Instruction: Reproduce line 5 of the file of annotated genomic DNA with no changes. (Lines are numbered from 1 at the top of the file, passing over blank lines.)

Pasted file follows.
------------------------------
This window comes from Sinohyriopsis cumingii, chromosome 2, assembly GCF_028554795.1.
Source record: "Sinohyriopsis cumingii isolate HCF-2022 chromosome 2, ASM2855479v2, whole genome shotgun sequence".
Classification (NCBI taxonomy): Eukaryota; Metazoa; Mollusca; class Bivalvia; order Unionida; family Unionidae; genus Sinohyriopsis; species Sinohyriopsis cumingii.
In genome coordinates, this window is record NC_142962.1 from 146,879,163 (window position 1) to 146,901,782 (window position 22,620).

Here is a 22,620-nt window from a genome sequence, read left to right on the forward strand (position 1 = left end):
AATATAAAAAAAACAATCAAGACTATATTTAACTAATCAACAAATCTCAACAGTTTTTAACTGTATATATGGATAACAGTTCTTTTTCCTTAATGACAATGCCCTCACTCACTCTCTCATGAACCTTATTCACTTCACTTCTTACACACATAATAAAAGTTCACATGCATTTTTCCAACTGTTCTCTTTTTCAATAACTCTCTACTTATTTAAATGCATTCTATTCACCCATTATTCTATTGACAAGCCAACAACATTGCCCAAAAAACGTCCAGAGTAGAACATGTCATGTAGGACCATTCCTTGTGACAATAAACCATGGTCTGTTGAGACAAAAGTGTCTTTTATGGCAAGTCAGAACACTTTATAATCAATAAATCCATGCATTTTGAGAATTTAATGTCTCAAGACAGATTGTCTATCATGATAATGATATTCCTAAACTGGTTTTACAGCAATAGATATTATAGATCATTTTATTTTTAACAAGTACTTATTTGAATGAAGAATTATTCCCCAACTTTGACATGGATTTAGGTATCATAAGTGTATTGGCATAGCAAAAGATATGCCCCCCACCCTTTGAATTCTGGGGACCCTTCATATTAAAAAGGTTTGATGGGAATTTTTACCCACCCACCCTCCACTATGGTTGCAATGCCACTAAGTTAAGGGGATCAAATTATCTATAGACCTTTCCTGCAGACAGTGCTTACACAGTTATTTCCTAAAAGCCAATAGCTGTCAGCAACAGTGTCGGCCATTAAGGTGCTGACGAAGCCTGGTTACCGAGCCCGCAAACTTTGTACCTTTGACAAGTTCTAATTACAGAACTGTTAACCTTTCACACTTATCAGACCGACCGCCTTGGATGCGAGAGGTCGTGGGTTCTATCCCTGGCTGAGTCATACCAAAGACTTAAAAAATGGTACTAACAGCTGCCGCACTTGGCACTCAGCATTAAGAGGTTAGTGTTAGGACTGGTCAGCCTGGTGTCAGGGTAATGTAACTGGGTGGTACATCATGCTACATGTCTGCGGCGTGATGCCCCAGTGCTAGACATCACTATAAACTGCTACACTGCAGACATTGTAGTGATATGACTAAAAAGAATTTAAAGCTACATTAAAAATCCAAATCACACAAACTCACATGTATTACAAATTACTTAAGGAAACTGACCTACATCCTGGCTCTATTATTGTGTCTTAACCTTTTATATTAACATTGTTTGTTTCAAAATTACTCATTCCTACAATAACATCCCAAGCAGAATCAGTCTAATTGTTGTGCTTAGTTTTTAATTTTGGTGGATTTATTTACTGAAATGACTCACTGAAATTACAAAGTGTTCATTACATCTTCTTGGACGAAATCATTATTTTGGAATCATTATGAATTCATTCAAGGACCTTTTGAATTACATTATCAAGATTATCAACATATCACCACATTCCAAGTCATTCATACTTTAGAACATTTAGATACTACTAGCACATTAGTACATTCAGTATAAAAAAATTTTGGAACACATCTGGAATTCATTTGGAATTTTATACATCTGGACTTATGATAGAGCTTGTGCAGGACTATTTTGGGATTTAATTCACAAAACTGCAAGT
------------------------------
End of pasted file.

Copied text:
Here is a 22,620-nt window from a genome sequence, read left to right on the forward strand (position 1 = left end):